In 2022, Fractional aircraft flights reached a new record for hours flown, growing even faster than charter flights or wholly owned flights, according to data from ARGUS TRAQPak.
According to SherpaReport President Nick Copley, “The next 12 months will continue to be very busy for the fractional market. The reasons are multifaceted and tied to the following key trends that have emerged in 2022.
#1 –A wider variety of aircraft in fractional fleets
“As more private and corporate owners show interest in the fractional space,” continues Mr. Copley, “the needs of fractional owners are diversifying, as the variety of opportunities is growing. All fractional companies, including NetJets, Flexjet, PlaneSense, Airshare, AirSprint, Volato, Jet It, Nicholas Air, and flyExclusive, have placed orders with OEMs for new aircraft that are being delivered in 2023 and shortly thereafter.
“Further, Flexjet has recently added Gulfstream G650s and plans to add G700s, as well as super mid-sized jets such as Challenger 3500s. NetJets is also growing its fleet of ultra-long-range jets, ordering Bombardier Global 7500s and 8000s. It also placed an order for 100 additional Phenom 300s during COVID.”
Other companies adding light jets to their fleets include Volato, Jet It, PlaneSense, flyExclusive and AirSprint.
“Fractional companies,” Mr. Copley explains,“are not just replacing aircraft, they are adding to their fleets. NetJets aims to have 1,000 aircraft in its fleet by end of 2023 – up from 750 before the pandemic. Flexjet is expanding its fleet from 160 aircraft pre-pandemic, to over 250 at the end of 2022, and anticipates taking delivery of approximately 40 additional aircraft in 2023.”
#2. To become a fractional owner, the waitlist is diminishing.
For years, wait times to buy a new fractional share have been from months to years. However, with the addition of hundreds of aircraft to fractional fleets in the U.S, there will be greater opportunity to put more potential fractional owners into their desired aircraft in 2023.
“Smaller fractional providers who offer smaller aircraft, generally have had shorter wait times,” says Mr. Copley. “For example, at NetJets, to get a fractional share in an entry-level light jet like a Phenom 300, meant a wait of over a year, but getting a share on a Pilatus PC-24 at PlaneSense would be much quicker. However, customers requiring large ultra-long-range jets will have a more limited choice at the big fractional companies like NetJets and Flexjet. In the coming year, however, the wait times at larger companies will diminish due to the new deliveries and leveling off for demand. Thus, we see that 2023 will be a kinder year for fractional buyers.”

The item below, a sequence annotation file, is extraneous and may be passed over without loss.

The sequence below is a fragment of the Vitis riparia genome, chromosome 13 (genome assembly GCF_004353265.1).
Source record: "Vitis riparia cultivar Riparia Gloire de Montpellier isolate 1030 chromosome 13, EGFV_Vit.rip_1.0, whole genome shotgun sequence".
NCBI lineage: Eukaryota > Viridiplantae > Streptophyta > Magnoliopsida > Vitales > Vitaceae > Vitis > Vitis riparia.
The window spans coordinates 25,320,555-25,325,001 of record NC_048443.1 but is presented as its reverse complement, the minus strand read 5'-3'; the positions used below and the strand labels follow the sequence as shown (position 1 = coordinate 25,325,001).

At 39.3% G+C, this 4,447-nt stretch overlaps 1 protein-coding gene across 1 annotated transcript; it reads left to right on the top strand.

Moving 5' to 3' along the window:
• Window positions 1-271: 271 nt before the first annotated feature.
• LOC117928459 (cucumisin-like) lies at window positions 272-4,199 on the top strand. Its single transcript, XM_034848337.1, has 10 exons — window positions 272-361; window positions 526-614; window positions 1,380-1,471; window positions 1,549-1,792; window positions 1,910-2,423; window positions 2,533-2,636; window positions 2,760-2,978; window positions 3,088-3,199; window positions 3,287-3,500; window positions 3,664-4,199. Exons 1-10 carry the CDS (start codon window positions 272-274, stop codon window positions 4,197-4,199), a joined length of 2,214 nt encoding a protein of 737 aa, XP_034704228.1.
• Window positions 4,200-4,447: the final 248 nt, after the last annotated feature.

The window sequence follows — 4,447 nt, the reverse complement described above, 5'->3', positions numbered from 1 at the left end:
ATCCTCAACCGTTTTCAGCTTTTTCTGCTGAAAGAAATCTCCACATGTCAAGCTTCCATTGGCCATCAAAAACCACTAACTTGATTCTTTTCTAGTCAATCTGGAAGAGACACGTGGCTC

#3. Newer flexible payment and management options will entice many to fractional ownership.
Traditional fractional agreements consist of four payments: the initial purchase, a monthly management fee, hourly usage charges, and variables, including fuel.
“Newer airline providers have entered the market over the past few years and are trying alternative structures to woo customers,” says Mr. Copley.
Some examples include no monthly management fees (flyExclusive and Volato), rebates (Volato), unlimited hours and days (Volato), using your fractional to train to be a pilot (Jet It), day-based programs (Jet It and Airshare), and designer aircraft with dedicated crew (Flexjet Red Label.)
#4. Sustainability – The growing, needful trend
Customers who in the past shied away from fractional or full ownership due to environmental concerns may be partially swayed in 2023 and beyond.
“The business aviation industry is aware of the need to increase sustainability and fractional companies are no exception,” explains Mr. Copley. “To differing degrees, fractional companies are increasing their use of sustainable aviation fuels (SAF), purchasing carbon offsets, pledging to become carbon neutral, using book-and-claim, and reducing their ground emissions.”
As examples: NetJets committed to buying 3 million gallons of SAF (Sustainable Airline Fuel) while Flexjet offsets 300% of the carbon emissions from every flight. AirSprint, Volato and flyExclusive also have carbon offset programs. Because SAF is not yet available at most airports, a “book-and-claim” registry allows an aircraft to utilize SAF where available while another operator pays for it and claims the credit – some operators are using this method. A few operators are also reducing their environmental footprints on the ground, including AirSprint and NetJets. Finally, some newer aircraft being added have an Environmental Product Declaration, which confirms their sustainable sourcing and manufacturing.
“While concerns about a changing economy and higher interest rates may affect the number of people ready to purchase a fraction of an aircraft,” concludes Mr. Copley, “Fractional ownership should continue growth in 2023 and beyond. The number of ultra-high net worth individuals (UHNWI) continues to increase globally, while commercial flying is continually plagued with daily headaches and delays, actually more now than there were before COVID-19. This means those having switched to private aviation during the pandemic will stay, and more are likely to join. The fractional method is expected to secure more 2023 business from these trends, as it remains more cost-effective than full ownership.”
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